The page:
Electronics giant Panasonic unveiled its latest attempts at transparent living at the 2016 CEATEC (Combined Exhibition of Advanced Technologies) expo in Japan — that country's answer to the Consumer Electronics Show (CES) in the U.S. Panasonic's invisible TV got a lot of buzz.
The TV isn't a stand-alone device like today's popular flat-screen televisions, but rather a screen embedded within a glass panel. In the CEATEC display, the TV was incorporated into a cabinet as a pane of glass. When the TV's off, it looks like a clear cabinet front that you could slide back and forth to access the objects inside. But when it's on, the transparent panel explodes into a brightly colored television screen.
Panasonic introduced an earlier version in January 2016 at CES in Las Vegas. But the picture on the LED screen was dim, and only improved when the cabinet's under-shelf lighting was turned on, according to the website Engadget. The TV screen also wasn't that transparent when turned off. Determined to do better, the company changed the screen to an OLED display, which produces crisper images because each pixel lights itself, rather than being lit from behind. The new screen is also more invisible when the TV is off. Don't rush out looking for this product yet, though; company officials say it will be roughly three years before you can buy one.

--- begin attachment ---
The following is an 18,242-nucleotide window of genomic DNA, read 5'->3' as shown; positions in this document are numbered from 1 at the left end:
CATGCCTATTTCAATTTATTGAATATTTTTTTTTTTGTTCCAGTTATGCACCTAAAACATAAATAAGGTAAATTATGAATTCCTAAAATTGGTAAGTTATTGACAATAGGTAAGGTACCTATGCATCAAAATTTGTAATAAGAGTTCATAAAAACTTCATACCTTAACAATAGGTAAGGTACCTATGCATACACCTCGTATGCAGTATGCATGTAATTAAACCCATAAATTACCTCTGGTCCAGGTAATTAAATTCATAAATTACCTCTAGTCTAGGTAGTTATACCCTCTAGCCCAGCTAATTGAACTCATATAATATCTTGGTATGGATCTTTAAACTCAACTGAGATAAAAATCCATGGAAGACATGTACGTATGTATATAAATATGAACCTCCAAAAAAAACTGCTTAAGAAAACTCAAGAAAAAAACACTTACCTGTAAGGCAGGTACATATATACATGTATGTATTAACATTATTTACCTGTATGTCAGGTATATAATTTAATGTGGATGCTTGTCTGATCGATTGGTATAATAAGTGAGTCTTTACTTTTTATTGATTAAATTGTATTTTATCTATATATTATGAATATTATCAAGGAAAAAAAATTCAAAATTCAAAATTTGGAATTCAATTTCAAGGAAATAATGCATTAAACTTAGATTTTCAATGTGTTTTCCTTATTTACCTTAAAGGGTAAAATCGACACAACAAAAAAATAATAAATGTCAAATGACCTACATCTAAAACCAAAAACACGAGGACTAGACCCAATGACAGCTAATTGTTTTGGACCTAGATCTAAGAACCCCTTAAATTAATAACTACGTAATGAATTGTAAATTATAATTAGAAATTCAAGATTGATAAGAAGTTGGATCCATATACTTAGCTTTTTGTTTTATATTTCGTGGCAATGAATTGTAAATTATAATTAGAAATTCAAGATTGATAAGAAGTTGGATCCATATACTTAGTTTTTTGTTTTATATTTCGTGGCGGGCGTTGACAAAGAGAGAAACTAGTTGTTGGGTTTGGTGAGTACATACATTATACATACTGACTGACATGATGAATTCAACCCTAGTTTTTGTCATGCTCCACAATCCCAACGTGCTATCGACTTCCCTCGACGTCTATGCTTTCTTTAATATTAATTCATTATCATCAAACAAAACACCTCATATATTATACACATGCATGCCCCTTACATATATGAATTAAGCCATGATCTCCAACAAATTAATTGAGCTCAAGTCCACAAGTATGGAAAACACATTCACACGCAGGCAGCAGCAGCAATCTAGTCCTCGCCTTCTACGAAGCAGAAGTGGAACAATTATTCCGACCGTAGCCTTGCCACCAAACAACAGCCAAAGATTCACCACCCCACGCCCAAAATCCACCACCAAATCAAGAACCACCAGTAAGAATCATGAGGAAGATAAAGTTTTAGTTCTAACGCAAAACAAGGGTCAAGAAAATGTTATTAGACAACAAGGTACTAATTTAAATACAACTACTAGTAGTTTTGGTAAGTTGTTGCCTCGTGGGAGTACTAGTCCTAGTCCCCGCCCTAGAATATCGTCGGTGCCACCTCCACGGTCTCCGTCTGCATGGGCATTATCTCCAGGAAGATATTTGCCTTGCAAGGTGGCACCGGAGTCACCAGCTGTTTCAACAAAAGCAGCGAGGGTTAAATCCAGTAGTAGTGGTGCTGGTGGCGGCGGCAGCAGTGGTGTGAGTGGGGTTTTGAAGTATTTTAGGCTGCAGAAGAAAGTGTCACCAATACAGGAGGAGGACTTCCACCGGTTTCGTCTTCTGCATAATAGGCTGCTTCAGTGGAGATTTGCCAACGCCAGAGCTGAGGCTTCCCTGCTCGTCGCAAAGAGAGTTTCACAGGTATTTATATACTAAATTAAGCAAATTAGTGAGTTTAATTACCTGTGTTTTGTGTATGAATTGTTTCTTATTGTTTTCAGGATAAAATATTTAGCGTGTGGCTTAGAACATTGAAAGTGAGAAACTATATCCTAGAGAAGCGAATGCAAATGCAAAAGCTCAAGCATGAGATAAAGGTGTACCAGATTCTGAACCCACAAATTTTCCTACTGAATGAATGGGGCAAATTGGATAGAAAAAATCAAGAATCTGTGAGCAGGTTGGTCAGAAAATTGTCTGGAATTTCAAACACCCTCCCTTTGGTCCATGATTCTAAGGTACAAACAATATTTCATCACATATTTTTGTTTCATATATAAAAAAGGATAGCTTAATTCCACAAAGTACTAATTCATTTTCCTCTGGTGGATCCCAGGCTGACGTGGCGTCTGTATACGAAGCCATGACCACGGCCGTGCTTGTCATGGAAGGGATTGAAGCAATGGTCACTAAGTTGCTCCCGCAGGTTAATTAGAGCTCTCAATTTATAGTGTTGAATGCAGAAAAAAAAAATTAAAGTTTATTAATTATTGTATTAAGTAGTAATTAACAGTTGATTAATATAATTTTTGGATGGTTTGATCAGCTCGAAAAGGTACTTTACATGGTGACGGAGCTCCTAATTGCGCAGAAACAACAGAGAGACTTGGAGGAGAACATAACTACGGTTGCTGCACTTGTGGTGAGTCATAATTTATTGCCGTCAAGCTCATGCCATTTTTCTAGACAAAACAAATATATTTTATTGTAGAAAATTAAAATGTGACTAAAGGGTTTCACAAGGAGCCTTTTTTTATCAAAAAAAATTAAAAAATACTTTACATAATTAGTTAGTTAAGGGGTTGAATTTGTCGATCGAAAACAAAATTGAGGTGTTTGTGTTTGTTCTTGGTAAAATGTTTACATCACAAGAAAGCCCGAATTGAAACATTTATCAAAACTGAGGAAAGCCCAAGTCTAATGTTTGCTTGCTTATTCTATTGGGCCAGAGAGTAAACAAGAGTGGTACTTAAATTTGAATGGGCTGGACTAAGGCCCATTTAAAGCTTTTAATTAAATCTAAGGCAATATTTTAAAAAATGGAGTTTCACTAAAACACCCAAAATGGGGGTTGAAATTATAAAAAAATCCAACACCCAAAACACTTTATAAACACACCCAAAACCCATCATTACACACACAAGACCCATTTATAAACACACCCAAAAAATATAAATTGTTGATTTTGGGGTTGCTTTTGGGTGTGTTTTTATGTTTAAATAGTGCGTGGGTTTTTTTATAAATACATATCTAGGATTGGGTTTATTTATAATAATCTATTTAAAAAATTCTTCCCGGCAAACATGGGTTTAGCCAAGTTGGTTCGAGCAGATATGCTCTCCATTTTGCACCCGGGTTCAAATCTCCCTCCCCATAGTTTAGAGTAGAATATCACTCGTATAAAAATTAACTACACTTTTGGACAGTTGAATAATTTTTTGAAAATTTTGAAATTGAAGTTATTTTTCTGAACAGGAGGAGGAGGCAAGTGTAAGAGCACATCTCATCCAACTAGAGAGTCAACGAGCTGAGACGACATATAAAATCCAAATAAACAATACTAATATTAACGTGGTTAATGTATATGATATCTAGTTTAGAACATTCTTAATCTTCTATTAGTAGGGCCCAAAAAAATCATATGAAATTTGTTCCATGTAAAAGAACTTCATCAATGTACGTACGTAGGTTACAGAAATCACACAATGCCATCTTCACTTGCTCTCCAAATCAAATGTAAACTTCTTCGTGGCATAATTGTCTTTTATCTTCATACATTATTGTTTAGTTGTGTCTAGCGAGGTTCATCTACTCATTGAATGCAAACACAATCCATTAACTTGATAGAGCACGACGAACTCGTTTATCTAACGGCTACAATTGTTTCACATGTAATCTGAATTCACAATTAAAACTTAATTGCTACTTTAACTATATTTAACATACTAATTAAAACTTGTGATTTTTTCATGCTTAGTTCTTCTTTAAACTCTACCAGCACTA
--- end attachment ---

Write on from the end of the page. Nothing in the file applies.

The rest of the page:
While the invisible TV got a lot of attention, we're just as excited about Panasonic's new invisible stovetop. It features heating elements embedded within a regular kitchen table. To prepare a meal, you simply place ingredients on a plate -- say, a steak and some asparagus -- then cover it with a glass top on the table and cooking commences. You can even watch your meal as it cooks. Panasonic is mum on the technical specifics but says in a press release the "cooker is based on a concept totally different from that of induction hobs and griddles." Another bonus: the stovetop keeps food warm throughout your meal. But the best part may be this -- no pots or pans to wash after dinner.